The All Ordinaries index was up 0.2% for the week, ending 8 March 2019. The index ended the week 3% above its 200 DMA, having stalled around the level of the old highs of October 2018, which is likely to be a point of considerable resistance and it would not be unexpected to see the index spend some time moving sideways around this level.
Any signs of strength above this level would be a positive indication as to the direction of the trend of the overall market.
Of the 473 stocks currently comprising the index (and for which we collect data), 266 of these (56%) ended the week above their respective 100 DMAs, down from 289 (60%) names at the end of last week. Two hundred thirty-six stocks were up for the week, while 237 ended the week flat or down. Two hundred and twenty-eight shares finished the week within 20% of their 52-week highs, with 79 of those within 5% of 52-week highs.
From these statistics, we can see that the trend in some breadth indicators has also weakened for the first time since January this year. The count of the number of stocks above their respective 100 DMAs has been advancing every week since early January. Last week was the first week that there had been a reversal in this number. Similarly, the number of stocks within 5% and 20% of 52-week highs has also stalled.
The week was once again lead by the Real Estate sector, supported by a strong showing by the Consumer Staples, Healthcare and Information Technology sectors.
The important Financial sector was once again weak during the period. Weakness in Financials reemerged almost across the board, however, did not include a number of the large insurers, consumer finance companies and platform provider.
The Real Estate sector is now approaching highs last seen in August 2016, with many of the big names trading within 5% of 52-week highs, includes Goodman (GMG), Dexus (DXS), GPT (GPT), Mirvac (MGR) and Charter Hall (CHC) among others.
The Real Estate sector is still showing average 12-month price appreciation higher than any other sector.
Consumer Staples companies have struggled since August 2018, and although they have recovered from the lows registered on December 24 last year, the index is still trading below its 200 DMA, along with 60% of stocks that comprise the sector.
Looking inside the index reveals a somewhat mixed bag. The Consumer Staples sector provided some of the real leaders of the market advance that took place between early 2016 and late 2018. Companies such as A2 Milk (A2M), Treasury Wine Estates (TWE) Costa Group (CGC) and Freedom Foods (FNP).
A2M is the only one to have advanced to new highs having traded in a range for most of 2018. TWE and FNP are now more than 20% and 30% respectively below their tops and no longer appear to be in an uptrend while CGC is 40% below its high and is showing signs of being in a clear downtrend.
Other stocks in the sector such as Blackmores (BKL) and Bellamy’s (BAL) have failed repeatedly to establish any forward momentum of late and are trading 45% and 55% respectively below their highs.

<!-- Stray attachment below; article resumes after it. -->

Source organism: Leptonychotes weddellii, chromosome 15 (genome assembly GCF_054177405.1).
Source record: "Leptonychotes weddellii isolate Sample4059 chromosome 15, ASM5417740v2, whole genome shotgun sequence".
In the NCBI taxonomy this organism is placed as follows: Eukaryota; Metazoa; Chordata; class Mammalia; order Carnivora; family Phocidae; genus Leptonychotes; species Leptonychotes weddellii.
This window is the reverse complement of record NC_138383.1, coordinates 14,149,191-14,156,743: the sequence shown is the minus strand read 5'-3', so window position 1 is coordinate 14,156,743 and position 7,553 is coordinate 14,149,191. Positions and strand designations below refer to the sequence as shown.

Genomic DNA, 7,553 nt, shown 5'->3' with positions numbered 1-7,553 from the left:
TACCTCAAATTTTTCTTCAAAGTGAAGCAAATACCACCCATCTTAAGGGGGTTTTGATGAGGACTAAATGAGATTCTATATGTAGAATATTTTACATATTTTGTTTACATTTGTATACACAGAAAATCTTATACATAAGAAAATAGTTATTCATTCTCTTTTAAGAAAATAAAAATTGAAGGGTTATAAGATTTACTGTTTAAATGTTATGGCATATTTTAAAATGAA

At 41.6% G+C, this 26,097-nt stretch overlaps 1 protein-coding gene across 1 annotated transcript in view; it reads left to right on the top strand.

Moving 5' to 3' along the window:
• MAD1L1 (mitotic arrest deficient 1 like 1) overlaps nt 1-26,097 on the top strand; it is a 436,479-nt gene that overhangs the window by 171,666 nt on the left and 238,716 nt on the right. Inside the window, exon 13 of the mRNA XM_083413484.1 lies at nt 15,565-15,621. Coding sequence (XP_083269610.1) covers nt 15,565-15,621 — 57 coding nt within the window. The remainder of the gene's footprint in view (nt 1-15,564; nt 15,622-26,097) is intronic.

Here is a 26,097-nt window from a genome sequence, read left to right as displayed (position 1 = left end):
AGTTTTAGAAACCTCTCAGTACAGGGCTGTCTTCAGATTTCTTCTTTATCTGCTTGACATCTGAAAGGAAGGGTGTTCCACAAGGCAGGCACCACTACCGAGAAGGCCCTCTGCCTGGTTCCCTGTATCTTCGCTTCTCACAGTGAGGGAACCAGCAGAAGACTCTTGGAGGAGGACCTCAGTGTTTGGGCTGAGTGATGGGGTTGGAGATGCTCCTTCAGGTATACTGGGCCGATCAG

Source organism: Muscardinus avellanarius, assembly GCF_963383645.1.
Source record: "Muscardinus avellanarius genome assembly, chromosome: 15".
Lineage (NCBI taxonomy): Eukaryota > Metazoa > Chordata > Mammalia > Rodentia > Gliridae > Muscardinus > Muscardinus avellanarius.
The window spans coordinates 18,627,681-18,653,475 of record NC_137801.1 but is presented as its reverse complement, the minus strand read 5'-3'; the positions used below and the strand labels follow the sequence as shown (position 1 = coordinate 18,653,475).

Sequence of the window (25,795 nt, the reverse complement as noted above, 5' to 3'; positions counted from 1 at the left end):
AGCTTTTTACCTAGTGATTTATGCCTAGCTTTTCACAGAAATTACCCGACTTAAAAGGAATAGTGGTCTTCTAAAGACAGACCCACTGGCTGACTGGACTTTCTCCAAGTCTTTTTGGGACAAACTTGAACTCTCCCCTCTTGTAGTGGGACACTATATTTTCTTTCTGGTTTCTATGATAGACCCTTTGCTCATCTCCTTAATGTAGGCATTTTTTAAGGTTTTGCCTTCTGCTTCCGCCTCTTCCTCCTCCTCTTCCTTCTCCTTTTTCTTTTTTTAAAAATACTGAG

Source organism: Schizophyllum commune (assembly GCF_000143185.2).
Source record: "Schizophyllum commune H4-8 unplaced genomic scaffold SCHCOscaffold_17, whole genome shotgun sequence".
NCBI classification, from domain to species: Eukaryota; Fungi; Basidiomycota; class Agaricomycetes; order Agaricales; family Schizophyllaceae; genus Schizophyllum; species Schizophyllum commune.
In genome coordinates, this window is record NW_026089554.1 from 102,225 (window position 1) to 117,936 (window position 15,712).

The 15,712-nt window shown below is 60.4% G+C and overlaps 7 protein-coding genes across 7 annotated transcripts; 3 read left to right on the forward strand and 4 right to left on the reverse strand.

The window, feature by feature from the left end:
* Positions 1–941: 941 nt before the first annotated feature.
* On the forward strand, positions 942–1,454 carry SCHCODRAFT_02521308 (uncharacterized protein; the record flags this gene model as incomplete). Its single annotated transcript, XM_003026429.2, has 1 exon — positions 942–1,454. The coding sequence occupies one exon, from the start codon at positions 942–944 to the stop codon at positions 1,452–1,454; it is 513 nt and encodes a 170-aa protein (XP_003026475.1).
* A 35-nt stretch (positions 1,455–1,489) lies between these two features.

Woolworths (WOW), the real heavyweight of the sector, has also failed to gain any strong forward momentum since establishing a short term top in mid-2018. The stock still trades more than 20% below its all-time high reached in April 2014.
The Information Technology sector is now trading at all-time highs again and is up 25% since the December 2018 lows. The old leaders in this sector continue to lead the advance. The widely known WAAAX names including, Wisetech (WTC), Altium (ALU), Appen (APX), Afterpay Touch (APT) and Xero (XRO) have continued to show strong performance this calendar year.
The market has also shown support for lesser-known leaders such as Technology One (TNE), Bravura (BVS), Infomedia (IFM) and to a slightly lesser extent Iress (IRE) and Integrated Research (IRE).
Weakness re-emerged this week in the Financial sector. As we’ve discussed here previously, the Banks remain in a tenuous position. It is possible that the drawdown in October-December 2018 provided a stopping action to the downtrends that have been in place since early-mid 2017 in the Bank stocks. However for this to be the case these lows will need to hold, and new trading ranges established before the banking stocks begin to make their recoveries.
If the recent rallies in the Bank stocks fail at points that represent lower short term highs for the respective stocks, this will provide an ominous sign that continuing weakness was underway.
Where are the new leaders?
The Real Estate, Information Technology and Materials groups are the only groups to have recaptured ground lost during the correction that occurred late last year. These groups also, not surprisingly, dominate the lists of stocks showing the highest intermediate-term momentum.
As we discussed above, many of the old leaders, particularly in the Information Technology sector, have driven a large part of the recovery. We are mindful that in order for any new advance to get underway new leaders will need to emerge.
The Consumer Staples sector, which has provided many strong performers over the last few years has so far failed to deliver. We are on the lookout for new leaders emerging. A proliferation of potential new leaders would be a positive sign.
At the same time, we are cautious given the index itself is at a critical juncture. Similarly, we are keeping an eye on essential contributors to the index such as the Banks, who are also at pivotal points.
Further weakness in the banks would not bode well for the overall economy in general and could portent weakness in other cyclical industries, such as Retail or Building and Construction.